He has simply progressed from outright offensive attacks to condescending action. Gays will be his Flavor of the Month until some other "needy" or "sinful" group catches his eye. Nothing new at all.

Meredith L. said...

This reminds me of the time I went to church on Good Friday with my Catholic grandmother - I was raised Jewish. At some point they prayed for the Jews to see the error of our ways so we wouldn't have to go to Hell.

I was 17 at the time and felt like standing up and saying, "Shove your prayer up your ass. If not going to Hell means I have to hang out with you lot, then I'd rather burn." But I love my grandma and didn't want to embarrass her.

That's what this guy and his signs remind me of. "I'm sorry we think you are going to burn in Hell, even though you seem like FABULOUS and FIERCE sinners."

Amaryah said...

While many in mainstream evangelical circles might interpret Jesus' hanging out with undesirables as a way to save them, I think most liberation theologies would say Jesus hangs out with them to show us that they're not undesirable and really it is those who are prejudiced against them that are being undesirable.

I guess what I'm trying to say with this is that I think mainstream white male-centric evangelicalism has done a lot to make Jesus and being a Christian about trying to convince people who aren't like you to be like you, but POC and Queer and Feminist theologians have done a lot of work to try to expose how patriarchy and white supremacy have used Christianity to oppress marginalized groups, and how Jesus' message actually subverts this "Love the Sinner Hate the Sin" logic that is so dominant.

Whether this is an example of that subversive theology by the folks holding the signs, I don't think so, but I think the response of LGBTQI folks to the Christians is where liberation theologians would point as the example of Christ-like behavior, not the guys with the signs.

Meg said...

This dude has been playing this game for awhile. It seems to be his shtick. Talk nice and inclusive to the LGBT folk, but pander to the evangelicals. He talks about building bridges but he has never once said that homosexuality is not a sin. In fact, when he's talking to predominantly fundamentalist audiences he's a lot more open about the fact that he DOES believe it's a sin. I've been seeing a lot of positive attention and linking of the "I'm sorry" post, so seeing your counter point made me so so happy.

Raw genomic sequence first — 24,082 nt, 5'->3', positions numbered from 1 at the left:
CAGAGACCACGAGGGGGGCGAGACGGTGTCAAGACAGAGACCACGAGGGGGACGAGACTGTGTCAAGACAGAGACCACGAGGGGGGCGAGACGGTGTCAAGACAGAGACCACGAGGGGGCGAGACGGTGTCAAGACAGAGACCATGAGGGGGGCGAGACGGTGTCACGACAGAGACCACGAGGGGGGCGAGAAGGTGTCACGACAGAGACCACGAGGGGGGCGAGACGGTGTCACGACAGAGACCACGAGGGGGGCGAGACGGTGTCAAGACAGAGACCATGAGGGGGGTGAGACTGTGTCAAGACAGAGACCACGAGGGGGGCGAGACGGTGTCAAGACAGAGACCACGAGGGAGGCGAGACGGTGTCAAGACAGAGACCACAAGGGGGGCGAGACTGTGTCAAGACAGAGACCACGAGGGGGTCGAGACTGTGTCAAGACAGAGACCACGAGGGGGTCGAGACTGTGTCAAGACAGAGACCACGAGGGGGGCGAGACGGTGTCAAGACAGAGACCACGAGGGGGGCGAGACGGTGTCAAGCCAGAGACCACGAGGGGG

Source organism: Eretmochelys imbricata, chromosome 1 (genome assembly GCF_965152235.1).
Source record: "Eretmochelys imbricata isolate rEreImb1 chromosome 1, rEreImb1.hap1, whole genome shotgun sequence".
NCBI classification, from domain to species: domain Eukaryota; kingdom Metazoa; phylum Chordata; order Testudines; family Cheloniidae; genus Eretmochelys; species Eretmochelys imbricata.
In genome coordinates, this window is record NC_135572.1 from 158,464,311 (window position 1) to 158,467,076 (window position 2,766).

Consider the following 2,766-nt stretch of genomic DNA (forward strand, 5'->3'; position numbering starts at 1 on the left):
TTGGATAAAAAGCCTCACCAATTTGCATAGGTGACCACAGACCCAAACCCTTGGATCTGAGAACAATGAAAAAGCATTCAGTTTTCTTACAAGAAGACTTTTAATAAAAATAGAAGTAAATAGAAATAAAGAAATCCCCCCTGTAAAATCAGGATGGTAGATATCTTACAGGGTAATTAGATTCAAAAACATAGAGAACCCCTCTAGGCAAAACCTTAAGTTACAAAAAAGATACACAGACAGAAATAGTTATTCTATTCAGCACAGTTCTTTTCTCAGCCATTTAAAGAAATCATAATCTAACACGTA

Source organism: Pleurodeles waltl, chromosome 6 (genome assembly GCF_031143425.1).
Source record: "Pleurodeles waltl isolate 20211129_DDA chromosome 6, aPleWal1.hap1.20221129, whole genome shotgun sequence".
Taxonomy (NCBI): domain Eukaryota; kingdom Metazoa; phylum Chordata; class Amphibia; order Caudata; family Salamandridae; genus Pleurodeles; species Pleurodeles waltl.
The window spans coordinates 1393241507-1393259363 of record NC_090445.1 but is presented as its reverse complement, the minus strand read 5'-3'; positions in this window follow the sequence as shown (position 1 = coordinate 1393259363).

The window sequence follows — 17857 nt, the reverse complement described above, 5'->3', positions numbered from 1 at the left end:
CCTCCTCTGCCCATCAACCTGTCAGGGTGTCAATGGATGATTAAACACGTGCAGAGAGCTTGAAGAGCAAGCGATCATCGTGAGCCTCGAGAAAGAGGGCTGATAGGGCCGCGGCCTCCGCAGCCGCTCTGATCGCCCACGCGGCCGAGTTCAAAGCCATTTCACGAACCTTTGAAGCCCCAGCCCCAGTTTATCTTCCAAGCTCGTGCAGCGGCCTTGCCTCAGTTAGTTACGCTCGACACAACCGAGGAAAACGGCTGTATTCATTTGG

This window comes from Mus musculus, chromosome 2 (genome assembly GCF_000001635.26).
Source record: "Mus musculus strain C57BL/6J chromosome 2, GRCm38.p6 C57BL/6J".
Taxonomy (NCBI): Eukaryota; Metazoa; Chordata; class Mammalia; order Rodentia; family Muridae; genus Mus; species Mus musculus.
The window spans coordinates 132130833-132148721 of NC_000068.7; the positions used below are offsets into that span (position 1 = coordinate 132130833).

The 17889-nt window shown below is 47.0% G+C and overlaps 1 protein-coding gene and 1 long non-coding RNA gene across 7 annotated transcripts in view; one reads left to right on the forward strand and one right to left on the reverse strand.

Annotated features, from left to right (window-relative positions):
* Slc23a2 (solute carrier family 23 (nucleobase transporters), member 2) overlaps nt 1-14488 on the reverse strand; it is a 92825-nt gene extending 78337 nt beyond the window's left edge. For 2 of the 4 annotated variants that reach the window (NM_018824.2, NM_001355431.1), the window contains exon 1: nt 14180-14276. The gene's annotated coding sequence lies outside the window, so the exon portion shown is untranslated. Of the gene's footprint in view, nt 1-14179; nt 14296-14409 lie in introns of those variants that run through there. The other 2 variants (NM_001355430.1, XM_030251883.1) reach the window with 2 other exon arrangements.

If you want to read some of his past indiscretions with the LGBT community I recommend this:

The preacher lied: Michelangelo Signorile examines the case of Andrew Marin, a lay minister who exploited his lesbian friends to promote himself as a "bridge" between gays and evangelicals. After HRC and others bought into his pitch, his true antigay colors began to shine through.

Adrienne said...

Thanks for all the positive comments. I agree Courtney- that one of the big issues of the original blog is that it IS about him and his mission and not about glbtia rights.

Yup Punning Pundit- totally.

I agree with you Ryan, and this is why... I have a hard time trying to reconcile what Amaryah is writing about. I understand and appreciate subversive theology (of lots of different kinds and flavors), but I just... I have a hard time believing that a) it's a good interpretation and b) I don't think you can disconnect it from the mainstream ideology and theology. I think that this is a problem with using as a base ideology that is horrifying, misogynistic, racist, all ists really, and turning it on its head to be progressive and/or to respond to the ists. It both allows for more subversion and more complicitness (yay for making up words). At least there should be a full and complete acknowledgment of the way this is complicit and problematic.

I had the same kind of experiences as Meredith when I went to churches as a kid. Shove it up their ass indeed.

Like Meg, I'm very disappointed that there has been no strong and fierce "Homosexuality is not a sin" or "homosexuals are not sinners." I'm also VERY glad that a counter point to this post is appreciated because I just keep seeing more positive attention and responses to the original blog.

Thanks so much for the reading!

Ryan said...

After having done some homework on this (thanks Meg), I have no shinier view on humanity than I did before. Religious guy uses foot-in-the-door sales techniques and then reports his conquests to the proper evangelical authorities when a few people fall for it. And the way it's done is so clean, middle and classist that I feel like some of these methods were lifted straight from corporate retail.

Need to go clean the puke out of my mouth now.

Meg said...

No prob, honestly like I said, I was just so happy to see someone calling it what it was instead of giving the guy a cookie because OMG! he hugged a nearly naked gay man! without recoiling in revulsion! amazing!

It's especially grating when you consider that there are already links between the christian and queer communities. MCC and Unity managed to jump this hurdle decades ago and are now leaders in queer theology and back up their words with actual activism. I just want this guy to. go. away.

And as an aside, I actually just found ya'll via the Amanda Hess interview and having poked around a bit, I just wanted to say that I really dig what ya'll are doing :)